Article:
Importance of Certificate Whitelist Checking

Using PKI-based digital certificates has become a widely accepted means of electronic identity authentication for all kinds of purposes, from logical/physical access control to document signing, server authentication for e-commerce sites and software code authentication.

Before relying on a digital certificate it’s important to check its current status to ensure it’s not revoked (e.g. security compromise, lost keys, cessation of operations etc.). The Online Certificate Status Protocol (OCSP, RFC 6960) is the most accepted approach for efficiently checking a certificate’s revocation status. OCSP client-side functionality is widely implemented in browsers, operating systems, networking devices and document software like Adobe Reader. Many vendors, including Ascertia, provide OCSP responders.

Attack Vector

However traditional use of OCSP has an issue – it normally uses Certificate Revocation Lists (CRLs) to determine if a certificate is revoked or not. CRLs are a black-list of revoked certificates, i.e. only identify those certificates which are known to have been revoked.

Recent attacks on well-known public CAs have resulted in fake certificates being issued by bypassing the normal CA software access control rules (i.e. directly accessing the CA’s private signing key inside an HSM without being subjected to normal identification, authentication, access control and logging features of the CA software). In such cases the CA is not even aware that a fake certificate has been issued. As a result such fake certificates can’t even be put on a CRL to indicate they have been revoked.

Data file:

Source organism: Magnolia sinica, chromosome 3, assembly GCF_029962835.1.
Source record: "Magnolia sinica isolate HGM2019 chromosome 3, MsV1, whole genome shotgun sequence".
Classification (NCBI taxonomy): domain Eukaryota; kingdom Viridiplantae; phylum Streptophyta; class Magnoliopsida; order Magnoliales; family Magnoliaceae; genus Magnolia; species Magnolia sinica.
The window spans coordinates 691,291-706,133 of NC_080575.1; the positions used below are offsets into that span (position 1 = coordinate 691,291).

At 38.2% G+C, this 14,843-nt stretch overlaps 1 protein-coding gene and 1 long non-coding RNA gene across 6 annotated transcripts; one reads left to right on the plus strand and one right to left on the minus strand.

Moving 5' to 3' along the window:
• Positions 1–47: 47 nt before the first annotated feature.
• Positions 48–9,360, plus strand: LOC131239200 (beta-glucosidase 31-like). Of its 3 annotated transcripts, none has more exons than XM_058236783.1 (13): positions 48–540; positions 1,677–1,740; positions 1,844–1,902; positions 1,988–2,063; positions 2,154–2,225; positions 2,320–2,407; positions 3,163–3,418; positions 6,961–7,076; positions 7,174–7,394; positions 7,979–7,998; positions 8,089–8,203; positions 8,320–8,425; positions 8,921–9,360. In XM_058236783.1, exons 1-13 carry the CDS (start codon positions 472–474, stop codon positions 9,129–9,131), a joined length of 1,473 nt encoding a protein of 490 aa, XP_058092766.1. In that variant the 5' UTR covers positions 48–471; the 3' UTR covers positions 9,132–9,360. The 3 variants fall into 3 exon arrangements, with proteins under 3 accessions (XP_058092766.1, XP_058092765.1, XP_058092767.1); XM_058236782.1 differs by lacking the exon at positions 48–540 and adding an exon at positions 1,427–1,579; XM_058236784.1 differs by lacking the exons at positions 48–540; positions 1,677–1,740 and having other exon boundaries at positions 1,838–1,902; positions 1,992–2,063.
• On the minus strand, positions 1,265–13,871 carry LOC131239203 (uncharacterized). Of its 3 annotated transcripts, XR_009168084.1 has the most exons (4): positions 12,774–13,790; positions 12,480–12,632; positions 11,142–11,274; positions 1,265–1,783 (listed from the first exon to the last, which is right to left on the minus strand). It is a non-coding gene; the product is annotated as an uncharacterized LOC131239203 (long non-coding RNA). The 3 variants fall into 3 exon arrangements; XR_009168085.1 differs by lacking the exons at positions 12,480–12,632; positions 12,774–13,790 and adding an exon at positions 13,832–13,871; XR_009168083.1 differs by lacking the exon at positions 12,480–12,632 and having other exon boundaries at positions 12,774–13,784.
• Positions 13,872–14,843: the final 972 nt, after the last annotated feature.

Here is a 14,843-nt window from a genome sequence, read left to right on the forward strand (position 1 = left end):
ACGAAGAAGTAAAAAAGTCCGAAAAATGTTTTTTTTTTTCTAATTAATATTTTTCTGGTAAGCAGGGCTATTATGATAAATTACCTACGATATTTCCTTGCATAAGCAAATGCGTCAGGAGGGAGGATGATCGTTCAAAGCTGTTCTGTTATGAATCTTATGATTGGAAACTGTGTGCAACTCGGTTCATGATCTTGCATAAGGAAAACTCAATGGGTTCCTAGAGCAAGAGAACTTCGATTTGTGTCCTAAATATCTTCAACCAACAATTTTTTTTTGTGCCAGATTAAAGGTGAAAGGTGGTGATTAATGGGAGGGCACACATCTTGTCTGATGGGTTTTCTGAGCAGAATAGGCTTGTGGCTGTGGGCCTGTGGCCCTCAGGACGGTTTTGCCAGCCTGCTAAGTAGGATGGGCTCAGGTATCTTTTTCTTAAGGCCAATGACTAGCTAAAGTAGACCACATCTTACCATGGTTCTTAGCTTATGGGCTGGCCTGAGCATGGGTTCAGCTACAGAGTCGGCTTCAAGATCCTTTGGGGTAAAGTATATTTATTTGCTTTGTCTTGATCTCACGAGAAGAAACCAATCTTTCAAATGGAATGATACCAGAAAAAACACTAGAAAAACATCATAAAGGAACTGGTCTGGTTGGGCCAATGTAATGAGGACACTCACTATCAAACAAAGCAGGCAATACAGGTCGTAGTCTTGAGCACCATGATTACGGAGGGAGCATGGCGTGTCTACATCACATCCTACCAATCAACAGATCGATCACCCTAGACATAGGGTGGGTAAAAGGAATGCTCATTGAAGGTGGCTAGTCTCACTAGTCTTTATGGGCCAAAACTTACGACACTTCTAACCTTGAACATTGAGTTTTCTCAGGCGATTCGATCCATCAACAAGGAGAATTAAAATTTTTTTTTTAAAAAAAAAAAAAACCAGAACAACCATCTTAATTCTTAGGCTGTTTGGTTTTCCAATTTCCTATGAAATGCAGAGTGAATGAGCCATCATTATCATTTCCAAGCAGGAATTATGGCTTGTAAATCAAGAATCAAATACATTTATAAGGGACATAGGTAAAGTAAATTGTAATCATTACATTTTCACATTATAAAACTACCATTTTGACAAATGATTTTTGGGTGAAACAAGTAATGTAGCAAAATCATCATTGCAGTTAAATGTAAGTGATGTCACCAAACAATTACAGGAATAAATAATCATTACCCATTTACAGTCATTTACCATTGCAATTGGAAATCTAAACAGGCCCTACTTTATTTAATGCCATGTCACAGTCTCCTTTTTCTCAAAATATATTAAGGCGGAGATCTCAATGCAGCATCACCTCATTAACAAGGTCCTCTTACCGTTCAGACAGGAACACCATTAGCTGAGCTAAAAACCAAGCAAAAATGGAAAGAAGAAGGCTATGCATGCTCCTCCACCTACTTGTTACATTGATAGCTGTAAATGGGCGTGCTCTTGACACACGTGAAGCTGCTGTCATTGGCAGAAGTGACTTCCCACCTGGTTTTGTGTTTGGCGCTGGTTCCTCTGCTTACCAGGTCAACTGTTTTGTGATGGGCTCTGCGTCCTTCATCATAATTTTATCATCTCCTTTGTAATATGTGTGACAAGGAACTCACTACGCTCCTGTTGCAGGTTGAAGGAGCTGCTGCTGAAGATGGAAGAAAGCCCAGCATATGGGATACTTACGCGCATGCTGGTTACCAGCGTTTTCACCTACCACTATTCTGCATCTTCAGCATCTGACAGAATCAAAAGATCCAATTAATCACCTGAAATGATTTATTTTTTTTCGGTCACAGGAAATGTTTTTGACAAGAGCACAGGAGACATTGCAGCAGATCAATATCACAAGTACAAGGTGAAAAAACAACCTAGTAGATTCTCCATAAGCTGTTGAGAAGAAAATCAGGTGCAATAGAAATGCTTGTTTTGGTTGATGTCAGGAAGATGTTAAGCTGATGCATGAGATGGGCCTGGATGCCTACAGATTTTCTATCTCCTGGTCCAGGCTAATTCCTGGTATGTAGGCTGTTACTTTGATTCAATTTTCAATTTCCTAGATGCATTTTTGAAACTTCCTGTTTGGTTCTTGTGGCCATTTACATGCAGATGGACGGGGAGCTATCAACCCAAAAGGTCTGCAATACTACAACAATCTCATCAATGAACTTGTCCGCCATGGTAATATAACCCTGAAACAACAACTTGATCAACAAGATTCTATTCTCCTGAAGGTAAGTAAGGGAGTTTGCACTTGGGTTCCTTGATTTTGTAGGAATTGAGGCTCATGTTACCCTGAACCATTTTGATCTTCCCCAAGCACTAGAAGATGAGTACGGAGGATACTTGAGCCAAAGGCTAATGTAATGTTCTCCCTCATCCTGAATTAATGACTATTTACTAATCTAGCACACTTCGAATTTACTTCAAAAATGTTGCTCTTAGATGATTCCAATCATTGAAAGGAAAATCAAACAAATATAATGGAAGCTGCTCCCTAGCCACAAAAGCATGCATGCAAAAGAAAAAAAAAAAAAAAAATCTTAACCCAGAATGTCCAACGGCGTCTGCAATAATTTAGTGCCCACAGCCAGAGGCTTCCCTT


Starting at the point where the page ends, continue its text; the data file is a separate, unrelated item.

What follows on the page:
An OCSP responder which gets its input feed from CRLs can therefore not help to recover from such attacks. A traditional OCSP responder will return “Good” status for such fake certificates.


To overcome the above attack an OCSP responder should not just check whether or not a certificate is included on a CRL, but determine if the certificate was actually issued by the CA by looking at the CA’s database of issued certificates. This is referred to as white-list checking. If the certificate is not found in the CA database of issued certificate, then the OCSP server should respond with a “revoked” status to prevent the certificate from being used (i.e. a fail-safe scenario).

The CA/Browser (CAB) Forum Baseline Requirements have also been updated to make this a formal requirement from 1st August 2013:

13.2.6 Response for non-issued certificates

If the OCSP responder receives a request for status of a certificate that has not been issued, then the responder SHOULD NOT respond with a "good" status. The CA SHOULD monitor the responder for such requests as part of its security response procedures.

Effective 1 August 2013, OCSP responders MUST NOT respond with a "good" status for such certificates.

A new version of the OCSP specification has been released to cater for this, see RFC 6960. This formally defines the extended use of the “revoked” status to cover non-issued certificates. It also allows the OCSP responder to inform client applications that it supports this extended use by inserting a special extension in the OCSP response message.

Ascertia ADSS OCSP Server is one of the first OCSP responders globally to support this RFC 6960 whitelist checking mechanism and extension. Not only does ADSS OCSP Server return revoked status for such non-issued certificates but it also allows real-time alerts to be generated and sent to configured administrators when such a non-issued certificate is encountered. This will help to quickly detect, analyse and resolve a potentially disastrous situation for a CA service provider!

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